• The influx of $787 billion in stimulus funds to flow through the Federal Government presents unprecedented fraud opportunities

  • Acknowledging limitations of traditional approaches:

    • Heavy use of sampling - lack of detail

    • Lack of historical fraud detection instruction

    • Lack of fraud symptom expertise

    • Lack of fraud-specific tools

    • Lack of analysis skills

    • Lack of expertise in technology

    • Auditors do find 20-30 percent of fraud


Why does gsa need it
Why does GSA need it skills in accounting, auditing, finance, quantitative methods, certain areas of the law, and research, and investigative skills to collect, analyze, and evaluate evidential matter and to interpret and communicate findings.


Gsa s business
GSA’s Business skills in accounting, auditing, finance, quantitative methods, certain areas of the law, and research, and investigative skills to collect, analyze, and evaluate evidential matter and to interpret and communicate findings.

If GSA were a public company, our $17.7 billion in revenues would place us at 141 on the Fortune 500, ahead of Google and Nike, among others.

GSA “A Report to Our Citizens”

http://www.gsa.gov/graphics/admin/Citizens_Report_011509_FINAL.pdf


GSA skills in accounting, auditing, finance, quantitative methods, certain areas of the law, and research, and investigative skills to collect, analyze, and evaluate evidential matter and to interpret and communicate findings.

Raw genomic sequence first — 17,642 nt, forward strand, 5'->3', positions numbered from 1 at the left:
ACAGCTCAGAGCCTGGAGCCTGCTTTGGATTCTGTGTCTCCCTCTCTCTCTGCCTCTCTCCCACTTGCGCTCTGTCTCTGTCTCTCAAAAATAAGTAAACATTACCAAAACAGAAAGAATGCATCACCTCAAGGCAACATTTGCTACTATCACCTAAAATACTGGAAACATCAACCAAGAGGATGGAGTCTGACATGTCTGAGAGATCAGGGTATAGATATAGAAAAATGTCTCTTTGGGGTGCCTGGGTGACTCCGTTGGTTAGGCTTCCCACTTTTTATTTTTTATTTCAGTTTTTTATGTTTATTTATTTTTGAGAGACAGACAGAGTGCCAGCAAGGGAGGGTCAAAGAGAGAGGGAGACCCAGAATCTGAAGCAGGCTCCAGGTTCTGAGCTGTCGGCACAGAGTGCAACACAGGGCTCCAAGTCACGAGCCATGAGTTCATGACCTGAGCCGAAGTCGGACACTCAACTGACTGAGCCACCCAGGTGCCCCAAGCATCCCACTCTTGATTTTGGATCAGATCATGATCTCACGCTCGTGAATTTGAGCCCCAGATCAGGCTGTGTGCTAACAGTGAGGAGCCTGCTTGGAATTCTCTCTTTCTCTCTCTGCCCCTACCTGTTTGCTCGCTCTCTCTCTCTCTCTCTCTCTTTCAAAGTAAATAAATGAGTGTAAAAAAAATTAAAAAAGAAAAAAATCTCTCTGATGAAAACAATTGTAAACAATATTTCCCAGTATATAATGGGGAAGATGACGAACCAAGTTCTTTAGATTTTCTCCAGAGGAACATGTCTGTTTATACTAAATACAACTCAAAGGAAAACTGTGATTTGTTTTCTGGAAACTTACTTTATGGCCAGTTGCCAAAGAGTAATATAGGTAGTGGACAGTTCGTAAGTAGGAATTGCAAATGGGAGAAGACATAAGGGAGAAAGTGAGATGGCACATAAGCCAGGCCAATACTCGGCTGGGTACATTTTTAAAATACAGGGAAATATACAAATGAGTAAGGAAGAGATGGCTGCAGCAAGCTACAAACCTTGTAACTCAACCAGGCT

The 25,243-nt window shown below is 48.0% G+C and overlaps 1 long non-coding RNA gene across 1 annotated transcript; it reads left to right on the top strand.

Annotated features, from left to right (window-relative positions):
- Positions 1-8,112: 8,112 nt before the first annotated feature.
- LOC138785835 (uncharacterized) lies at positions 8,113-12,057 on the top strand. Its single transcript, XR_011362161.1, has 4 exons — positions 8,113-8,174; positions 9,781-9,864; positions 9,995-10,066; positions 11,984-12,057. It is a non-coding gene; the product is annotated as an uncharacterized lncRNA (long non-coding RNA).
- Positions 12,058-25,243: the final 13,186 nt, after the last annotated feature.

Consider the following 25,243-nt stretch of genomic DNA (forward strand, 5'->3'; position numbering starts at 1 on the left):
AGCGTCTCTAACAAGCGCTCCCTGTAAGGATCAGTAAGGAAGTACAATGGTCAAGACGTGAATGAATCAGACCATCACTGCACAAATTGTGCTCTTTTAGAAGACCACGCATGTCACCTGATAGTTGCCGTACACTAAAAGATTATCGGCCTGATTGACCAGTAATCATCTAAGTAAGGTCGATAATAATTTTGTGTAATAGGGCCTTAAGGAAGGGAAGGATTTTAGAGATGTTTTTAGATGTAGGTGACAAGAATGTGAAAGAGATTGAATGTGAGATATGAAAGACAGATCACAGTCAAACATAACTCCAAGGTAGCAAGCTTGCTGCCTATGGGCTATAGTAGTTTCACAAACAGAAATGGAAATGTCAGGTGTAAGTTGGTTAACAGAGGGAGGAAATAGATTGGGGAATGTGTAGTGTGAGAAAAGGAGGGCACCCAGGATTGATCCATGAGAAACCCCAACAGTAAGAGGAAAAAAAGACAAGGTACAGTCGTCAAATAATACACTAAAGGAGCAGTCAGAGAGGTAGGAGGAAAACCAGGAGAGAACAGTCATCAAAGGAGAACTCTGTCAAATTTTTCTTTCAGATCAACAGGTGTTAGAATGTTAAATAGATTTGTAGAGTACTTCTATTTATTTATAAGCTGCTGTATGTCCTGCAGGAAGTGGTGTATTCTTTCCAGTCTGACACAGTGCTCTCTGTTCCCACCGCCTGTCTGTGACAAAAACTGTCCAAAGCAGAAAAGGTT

• GSA owns and leases over 352 million square feet of space in 8,600 buildings in more than 2,200 communities nationwide.

  • In addition to office buildings, GSA properties include land ports of entry, courthouses, laboratories, post offices, and data processing centers.

  • GSA Fleet provides 51 percent of Federal motor vehicles, excluding the United States Postal Service. Fleet’s total inventory consists of 225,000 vehicles; including almost 23,000 alternative fuel vehicles


Growth at gsa
Growth at GSA skills in accounting, auditing, finance, quantitative methods, certain areas of the law, and research, and investigative skills to collect, analyze, and evaluate evidential matter and to interpret and communicate findings.

MAS sales increased from $5.6 billion in 1997 to $36.7 billion by the end of fiscal year 2008.

GSA’s consolidated balance sheet assets over the same period of time have grown from $17,743 million to $29,791 million

Direct appropriation of stimulus funds in the amount of $5.5 billion, over and above the current workload

GSA is expecting $4 billion to $10 billion more in indirect stimulus money to flow through GSA


What are our approaches
What are our approaches skills in accounting, auditing, finance, quantitative methods, certain areas of the law, and research, and investigative skills to collect, analyze, and evaluate evidential matter and to interpret and communicate findings.


Common methods for collecting evidence
Common Methods for Collecting Evidence skills in accounting, auditing, finance, quantitative methods, certain areas of the law, and research, and investigative skills to collect, analyze, and evaluate evidential matter and to interpret and communicate findings.

  • Traditional techniques are routine and recurring

    • Designed to assess material weaknesses

    • Provide reasonable assurance that financial statements are free from material misstatements, whether caused by errors or fraud

      • Statistical sampling

      • Estimates

  • Forensic techniques are aggressive and proactive

    • Specifically designed to increase the detection of fraud